(Mickey Welsh/Montgomery Advertiser via AP)
Steven Reed was elected in a runoff, garnering 67 percent of the vote — a landslide. In the city’s 200 year history, Reed is the first Black person to be elected mayor and so naturally, there is a question of how his victory will directly impact Black owned businesses. According to a study by NerdWallet, nearly one third of Montgomery area businesses are Black owned. Nationally, the study ranked the Montgomery area as the second-best place in the country for Black owned businesses. The table is set for Reed to have a monumental impact and create, perhaps, a national model of what a Black Wall Street looks like today.
The newly-elected Black mayor will work very closely with the Montgomery Area Chamber of Commerce. The Chamber’s Chairman is Willie Durham, who also happens to be Black. All of this is unlikely, especially given the city’s history. Montgomery was the first capital of the Confederate States of America. It was the scene of the most famous bus boycott in world history and it was in Montgomery that newly-elected Governor George Wallace proudly proclaimed in his 1963 inaugural address, “Segregation now, segregation tomorrow and segregation forever!” Wallace made his proclamation from the very same spot Jefferson Davis was sworn in as the President of the Confederacy. But demographics matter, ultimately — Montgomery has roughly 200,000 residents and 60 percent of them are Black.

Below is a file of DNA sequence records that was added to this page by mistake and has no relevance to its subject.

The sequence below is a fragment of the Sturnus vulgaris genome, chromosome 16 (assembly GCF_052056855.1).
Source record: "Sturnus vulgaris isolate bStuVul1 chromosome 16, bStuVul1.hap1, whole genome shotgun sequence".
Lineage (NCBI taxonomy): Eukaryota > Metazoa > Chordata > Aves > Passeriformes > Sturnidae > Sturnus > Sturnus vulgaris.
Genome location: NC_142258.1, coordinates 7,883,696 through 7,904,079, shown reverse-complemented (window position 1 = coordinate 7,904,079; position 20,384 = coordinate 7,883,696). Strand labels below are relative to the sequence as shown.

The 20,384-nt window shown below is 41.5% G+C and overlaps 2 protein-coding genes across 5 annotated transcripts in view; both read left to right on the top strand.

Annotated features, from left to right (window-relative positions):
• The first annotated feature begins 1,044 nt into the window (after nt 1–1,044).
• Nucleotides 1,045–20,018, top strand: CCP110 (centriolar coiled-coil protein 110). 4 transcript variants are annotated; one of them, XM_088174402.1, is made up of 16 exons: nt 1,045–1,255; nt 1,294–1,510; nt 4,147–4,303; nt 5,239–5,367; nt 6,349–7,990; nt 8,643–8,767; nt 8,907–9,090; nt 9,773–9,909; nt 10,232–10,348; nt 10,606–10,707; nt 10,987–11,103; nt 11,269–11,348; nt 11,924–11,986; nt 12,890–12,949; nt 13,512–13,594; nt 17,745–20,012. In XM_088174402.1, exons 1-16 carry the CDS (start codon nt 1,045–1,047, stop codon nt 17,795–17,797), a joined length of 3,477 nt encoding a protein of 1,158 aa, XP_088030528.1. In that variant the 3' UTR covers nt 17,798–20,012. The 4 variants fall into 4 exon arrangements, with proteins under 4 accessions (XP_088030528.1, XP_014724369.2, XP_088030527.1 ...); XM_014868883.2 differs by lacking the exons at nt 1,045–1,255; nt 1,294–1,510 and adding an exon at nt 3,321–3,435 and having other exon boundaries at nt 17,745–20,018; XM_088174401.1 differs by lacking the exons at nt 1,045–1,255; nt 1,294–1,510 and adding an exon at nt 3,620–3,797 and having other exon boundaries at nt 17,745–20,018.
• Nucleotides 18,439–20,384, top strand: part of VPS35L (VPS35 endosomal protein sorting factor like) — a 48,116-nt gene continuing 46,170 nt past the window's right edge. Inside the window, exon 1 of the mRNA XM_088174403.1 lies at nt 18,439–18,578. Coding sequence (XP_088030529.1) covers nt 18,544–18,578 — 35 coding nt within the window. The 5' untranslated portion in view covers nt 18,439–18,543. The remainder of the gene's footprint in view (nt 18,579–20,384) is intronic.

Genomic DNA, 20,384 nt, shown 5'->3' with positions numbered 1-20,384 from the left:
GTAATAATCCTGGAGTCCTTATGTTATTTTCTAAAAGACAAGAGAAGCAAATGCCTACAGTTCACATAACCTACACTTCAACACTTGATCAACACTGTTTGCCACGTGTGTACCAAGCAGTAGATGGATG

The power of the Black vote has positioned Reed to lead the city. With over 100,000 Black residents, Montgomery has a customer base sufficient to support the Black owned businesses located there. The city already has an unemployment rate below the national average and thanks to wise investments by past leaders, Montgomery also has a thriving tech and startup scene. Reed is stepping onto a platform that is unique in America, from which he can leave a lasting legacy. Reed has an opportunity to use his office to help steer resources to Black owned companies, much like Maynard Jackson, Richard Hatcher and Marion Barry did in the past. Montgomery could very well become America’s new Black Wall Street.
Political power doesn’t necessarily translate into economic power. A large Black consumer base doesn’t always translate into a large customer base for Black businesses, either. What the mayor-elect has is promise and potential, in a city where all the building blocks are there for a thriving and dynamic Black Wall Street. Whether Black wealth is created during his tenure is a question he and all of Black Montgomery must answer for future generations.